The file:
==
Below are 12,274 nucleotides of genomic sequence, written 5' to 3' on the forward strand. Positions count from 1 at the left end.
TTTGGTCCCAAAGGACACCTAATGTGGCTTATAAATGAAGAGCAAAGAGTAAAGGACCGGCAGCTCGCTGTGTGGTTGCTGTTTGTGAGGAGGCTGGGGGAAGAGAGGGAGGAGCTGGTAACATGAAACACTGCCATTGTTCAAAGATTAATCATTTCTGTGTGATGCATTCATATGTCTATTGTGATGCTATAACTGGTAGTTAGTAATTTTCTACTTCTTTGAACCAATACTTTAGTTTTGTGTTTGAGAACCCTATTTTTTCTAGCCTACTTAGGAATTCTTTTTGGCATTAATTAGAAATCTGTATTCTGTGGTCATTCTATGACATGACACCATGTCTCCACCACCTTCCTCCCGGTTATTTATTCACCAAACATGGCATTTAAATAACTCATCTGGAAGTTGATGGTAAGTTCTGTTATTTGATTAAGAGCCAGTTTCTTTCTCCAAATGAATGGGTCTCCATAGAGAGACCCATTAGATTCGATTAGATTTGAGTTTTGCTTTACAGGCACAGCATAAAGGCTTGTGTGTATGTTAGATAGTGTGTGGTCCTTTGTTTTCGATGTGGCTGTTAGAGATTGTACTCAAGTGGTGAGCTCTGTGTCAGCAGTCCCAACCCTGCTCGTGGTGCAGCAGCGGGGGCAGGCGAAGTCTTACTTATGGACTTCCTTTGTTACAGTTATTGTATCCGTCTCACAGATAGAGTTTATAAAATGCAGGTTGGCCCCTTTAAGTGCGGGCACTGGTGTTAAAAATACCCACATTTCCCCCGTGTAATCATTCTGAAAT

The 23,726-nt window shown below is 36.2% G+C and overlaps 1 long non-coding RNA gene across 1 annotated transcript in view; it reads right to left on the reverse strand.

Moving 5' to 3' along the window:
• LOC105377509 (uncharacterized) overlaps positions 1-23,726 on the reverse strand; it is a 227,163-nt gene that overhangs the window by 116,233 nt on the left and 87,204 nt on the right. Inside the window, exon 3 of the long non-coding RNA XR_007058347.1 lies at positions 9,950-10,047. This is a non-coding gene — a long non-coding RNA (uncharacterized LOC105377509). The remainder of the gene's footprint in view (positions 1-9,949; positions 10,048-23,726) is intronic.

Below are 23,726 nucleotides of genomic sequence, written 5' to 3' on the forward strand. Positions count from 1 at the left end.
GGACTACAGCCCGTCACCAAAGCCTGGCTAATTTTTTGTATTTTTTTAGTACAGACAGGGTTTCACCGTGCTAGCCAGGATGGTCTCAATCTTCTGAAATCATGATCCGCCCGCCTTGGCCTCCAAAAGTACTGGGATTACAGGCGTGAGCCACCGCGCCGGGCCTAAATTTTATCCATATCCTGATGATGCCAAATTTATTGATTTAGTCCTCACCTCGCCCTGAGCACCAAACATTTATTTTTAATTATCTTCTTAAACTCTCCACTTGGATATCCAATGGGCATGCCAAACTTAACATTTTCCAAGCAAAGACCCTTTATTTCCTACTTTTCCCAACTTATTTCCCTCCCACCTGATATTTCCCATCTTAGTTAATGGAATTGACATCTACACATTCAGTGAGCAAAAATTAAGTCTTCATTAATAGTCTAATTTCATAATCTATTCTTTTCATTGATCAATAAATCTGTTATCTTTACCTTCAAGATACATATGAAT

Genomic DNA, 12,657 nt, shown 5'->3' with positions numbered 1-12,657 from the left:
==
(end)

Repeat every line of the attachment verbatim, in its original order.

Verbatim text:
Below are 12,274 nucleotides of genomic sequence, written 5' to 3' on the forward strand. Positions count from 1 at the left end.
TTTGGTCCCAAAGGACACCTAATGTGGCTTATAAATGAAGAGCAAAGAGTAAAGGACCGGCAGCTCGCTGTGTGGTTGCTGTTTGTGAGGAGGCTGGGGGAAGAGAGGGAGGAGCTGGTAACATGAAACACTGCCATTGTTCAAAGATTAATCATTTCTGTGTGATGCATTCATATGTCTATTGTGATGCTATAACTGGTAGTTAGTAATTTTCTACTTCTTTGAACCAATACTTTAGTTTTGTGTTTGAGAACCCTATTTTTTCTAGCCTACTTAGGAATTCTTTTTGGCATTAATTAGAAATCTGTATTCTGTGGTCATTCTATGACATGACACCATGTCTCCACCACCTTCCTCCCGGTTATTTATTCACCAAACATGGCATTTAAATAACTCATCTGGAAGTTGATGGTAAGTTCTGTTATTTGATTAAGAGCCAGTTTCTTTCTCCAAATGAATGGGTCTCCATAGAGAGACCCATTAGATTCGATTAGATTTGAGTTTTGCTTTACAGGCACAGCATAAAGGCTTGTGTGTATGTTAGATAGTGTGTGGTCCTTTGTTTTCGATGTGGCTGTTAGAGATTGTACTCAAGTGGTGAGCTCTGTGTCAGCAGTCCCAACCCTGCTCGTGGTGCAGCAGCGGGGGCAGGCGAAGTCTTACTTATGGACTTCCTTTGTTACAGTTATTGTATCCGTCTCACAGATAGAGTTTATAAAATGCAGGTTGGCCCCTTTAAGTGCGGGCACTGGTGTTAAAAATACCCACATTTCCCCCGTGTAATCATTCTGAAAT

The 23,726-nt window shown below is 36.2% G+C and overlaps 1 long non-coding RNA gene across 1 annotated transcript in view; it reads right to left on the reverse strand.

Moving 5' to 3' along the window:
• LOC105377509 (uncharacterized) overlaps positions 1-23,726 on the reverse strand; it is a 227,163-nt gene that overhangs the window by 116,233 nt on the left and 87,204 nt on the right. Inside the window, exon 3 of the long non-coding RNA XR_007058347.1 lies at positions 9,950-10,047. This is a non-coding gene — a long non-coding RNA (uncharacterized LOC105377509). The remainder of the gene's footprint in view (positions 1-9,949; positions 10,048-23,726) is intronic.

Below are 23,726 nucleotides of genomic sequence, written 5' to 3' on the forward strand. Positions count from 1 at the left end.
GGACTACAGCCCGTCACCAAAGCCTGGCTAATTTTTTGTATTTTTTTAGTACAGACAGGGTTTCACCGTGCTAGCCAGGATGGTCTCAATCTTCTGAAATCATGATCCGCCCGCCTTGGCCTCCAAAAGTACTGGGATTACAGGCGTGAGCCACCGCGCCGGGCCTAAATTTTATCCATATCCTGATGATGCCAAATTTATTGATTTAGTCCTCACCTCGCCCTGAGCACCAAACATTTATTTTTAATTATCTTCTTAAACTCTCCACTTGGATATCCAATGGGCATGCCAAACTTAACATTTTCCAAGCAAAGACCCTTTATTTCCTACTTTTCCCAACTTATTTCCCTCCCACCTGATATTTCCCATCTTAGTTAATGGAATTGACATCTACACATTCAGTGAGCAAAAATTAAGTCTTCATTAATAGTCTAATTTCATAATCTATTCTTTTCATTGATCAATAAATCTGTTATCTTTACCTTCAAGATACATATGAAT

Genomic DNA, 12,657 nt, shown 5'->3' with positions numbered 1-12,657 from the left: